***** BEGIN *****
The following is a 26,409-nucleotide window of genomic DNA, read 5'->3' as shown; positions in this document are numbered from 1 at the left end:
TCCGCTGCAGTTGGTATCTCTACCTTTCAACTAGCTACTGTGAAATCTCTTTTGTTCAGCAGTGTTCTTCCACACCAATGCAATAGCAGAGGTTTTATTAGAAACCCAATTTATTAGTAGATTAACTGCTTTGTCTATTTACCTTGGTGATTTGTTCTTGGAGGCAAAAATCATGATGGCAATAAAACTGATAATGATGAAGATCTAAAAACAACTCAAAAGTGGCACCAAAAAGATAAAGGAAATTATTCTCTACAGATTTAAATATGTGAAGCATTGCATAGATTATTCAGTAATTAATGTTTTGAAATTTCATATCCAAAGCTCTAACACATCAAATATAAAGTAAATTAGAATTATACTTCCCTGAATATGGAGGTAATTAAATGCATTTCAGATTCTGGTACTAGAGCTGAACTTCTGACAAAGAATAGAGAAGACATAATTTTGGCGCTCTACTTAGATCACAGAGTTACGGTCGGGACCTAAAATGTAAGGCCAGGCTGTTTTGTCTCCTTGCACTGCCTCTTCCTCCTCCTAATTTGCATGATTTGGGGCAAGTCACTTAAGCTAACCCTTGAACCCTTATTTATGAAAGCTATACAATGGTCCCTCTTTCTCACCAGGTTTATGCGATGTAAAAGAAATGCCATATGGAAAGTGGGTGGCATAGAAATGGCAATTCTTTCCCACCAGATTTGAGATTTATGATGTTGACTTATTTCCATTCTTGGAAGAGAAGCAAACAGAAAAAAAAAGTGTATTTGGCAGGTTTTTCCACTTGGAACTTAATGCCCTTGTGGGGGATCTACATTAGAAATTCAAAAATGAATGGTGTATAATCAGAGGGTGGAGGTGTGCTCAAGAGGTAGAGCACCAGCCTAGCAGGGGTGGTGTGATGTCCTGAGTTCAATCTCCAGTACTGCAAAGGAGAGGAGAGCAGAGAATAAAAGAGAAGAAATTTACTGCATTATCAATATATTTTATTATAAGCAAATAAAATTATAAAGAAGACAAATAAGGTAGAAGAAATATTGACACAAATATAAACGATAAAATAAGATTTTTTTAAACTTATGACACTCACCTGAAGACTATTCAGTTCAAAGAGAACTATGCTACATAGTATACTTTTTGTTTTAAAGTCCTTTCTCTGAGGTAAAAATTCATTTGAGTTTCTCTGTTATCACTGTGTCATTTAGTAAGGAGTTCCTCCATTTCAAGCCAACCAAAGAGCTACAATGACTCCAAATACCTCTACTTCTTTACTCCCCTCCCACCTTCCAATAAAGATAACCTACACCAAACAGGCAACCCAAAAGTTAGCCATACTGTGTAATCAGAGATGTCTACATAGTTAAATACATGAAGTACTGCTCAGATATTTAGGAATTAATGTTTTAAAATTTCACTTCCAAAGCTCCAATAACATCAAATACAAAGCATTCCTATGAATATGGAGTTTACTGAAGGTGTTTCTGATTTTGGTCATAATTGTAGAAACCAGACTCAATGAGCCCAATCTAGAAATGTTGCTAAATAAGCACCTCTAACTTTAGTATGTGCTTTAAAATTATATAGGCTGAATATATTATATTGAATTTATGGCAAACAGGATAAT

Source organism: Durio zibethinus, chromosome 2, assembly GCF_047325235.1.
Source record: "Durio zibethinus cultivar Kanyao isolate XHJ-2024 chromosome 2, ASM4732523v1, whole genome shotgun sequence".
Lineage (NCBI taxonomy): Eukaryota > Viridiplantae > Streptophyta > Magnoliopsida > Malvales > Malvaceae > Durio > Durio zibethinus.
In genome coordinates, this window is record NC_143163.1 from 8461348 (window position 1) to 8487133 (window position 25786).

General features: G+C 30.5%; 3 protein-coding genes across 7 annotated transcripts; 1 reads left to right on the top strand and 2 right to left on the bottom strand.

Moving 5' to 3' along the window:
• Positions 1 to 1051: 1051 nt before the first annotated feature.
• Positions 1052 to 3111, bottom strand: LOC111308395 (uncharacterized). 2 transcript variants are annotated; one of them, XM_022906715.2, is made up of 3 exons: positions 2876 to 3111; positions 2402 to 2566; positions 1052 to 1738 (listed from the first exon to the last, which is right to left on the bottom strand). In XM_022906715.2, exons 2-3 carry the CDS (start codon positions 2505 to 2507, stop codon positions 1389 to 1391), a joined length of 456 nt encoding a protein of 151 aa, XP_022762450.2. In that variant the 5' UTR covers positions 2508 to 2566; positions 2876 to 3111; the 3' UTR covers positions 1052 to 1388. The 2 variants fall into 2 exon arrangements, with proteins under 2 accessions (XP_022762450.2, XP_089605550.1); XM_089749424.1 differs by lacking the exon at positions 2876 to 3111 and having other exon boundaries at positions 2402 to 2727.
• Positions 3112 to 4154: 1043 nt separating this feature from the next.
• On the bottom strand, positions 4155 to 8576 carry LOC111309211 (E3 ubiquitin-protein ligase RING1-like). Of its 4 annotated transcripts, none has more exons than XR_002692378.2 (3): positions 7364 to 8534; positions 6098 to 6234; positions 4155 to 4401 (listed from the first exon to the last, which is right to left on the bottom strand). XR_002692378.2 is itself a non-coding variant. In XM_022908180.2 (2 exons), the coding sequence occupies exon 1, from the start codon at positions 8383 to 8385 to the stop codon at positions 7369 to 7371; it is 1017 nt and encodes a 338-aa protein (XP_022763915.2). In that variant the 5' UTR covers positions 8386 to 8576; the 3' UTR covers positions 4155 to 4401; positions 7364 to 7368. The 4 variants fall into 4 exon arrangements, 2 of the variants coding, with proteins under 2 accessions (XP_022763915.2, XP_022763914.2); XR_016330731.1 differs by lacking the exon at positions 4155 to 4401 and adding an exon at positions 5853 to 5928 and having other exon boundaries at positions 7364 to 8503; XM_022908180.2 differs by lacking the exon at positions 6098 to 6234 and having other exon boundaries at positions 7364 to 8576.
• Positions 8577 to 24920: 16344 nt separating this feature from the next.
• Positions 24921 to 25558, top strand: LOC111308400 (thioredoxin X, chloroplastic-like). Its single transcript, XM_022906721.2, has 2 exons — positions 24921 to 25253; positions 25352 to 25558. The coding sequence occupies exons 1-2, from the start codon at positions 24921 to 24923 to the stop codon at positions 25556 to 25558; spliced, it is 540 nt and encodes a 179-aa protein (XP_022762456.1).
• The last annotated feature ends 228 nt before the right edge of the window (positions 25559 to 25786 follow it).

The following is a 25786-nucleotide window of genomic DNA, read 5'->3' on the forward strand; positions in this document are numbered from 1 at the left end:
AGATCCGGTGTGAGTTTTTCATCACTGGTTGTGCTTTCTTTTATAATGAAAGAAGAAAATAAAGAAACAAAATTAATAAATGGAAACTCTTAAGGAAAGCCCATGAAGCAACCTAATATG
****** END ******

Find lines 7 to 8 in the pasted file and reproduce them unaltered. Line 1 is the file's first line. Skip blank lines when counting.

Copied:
General features: G+C 30.5%; 3 protein-coding genes across 7 annotated transcripts; 1 reads left to right on the top strand and 2 right to left on the bottom strand.

Moving 5' to 3' along the window: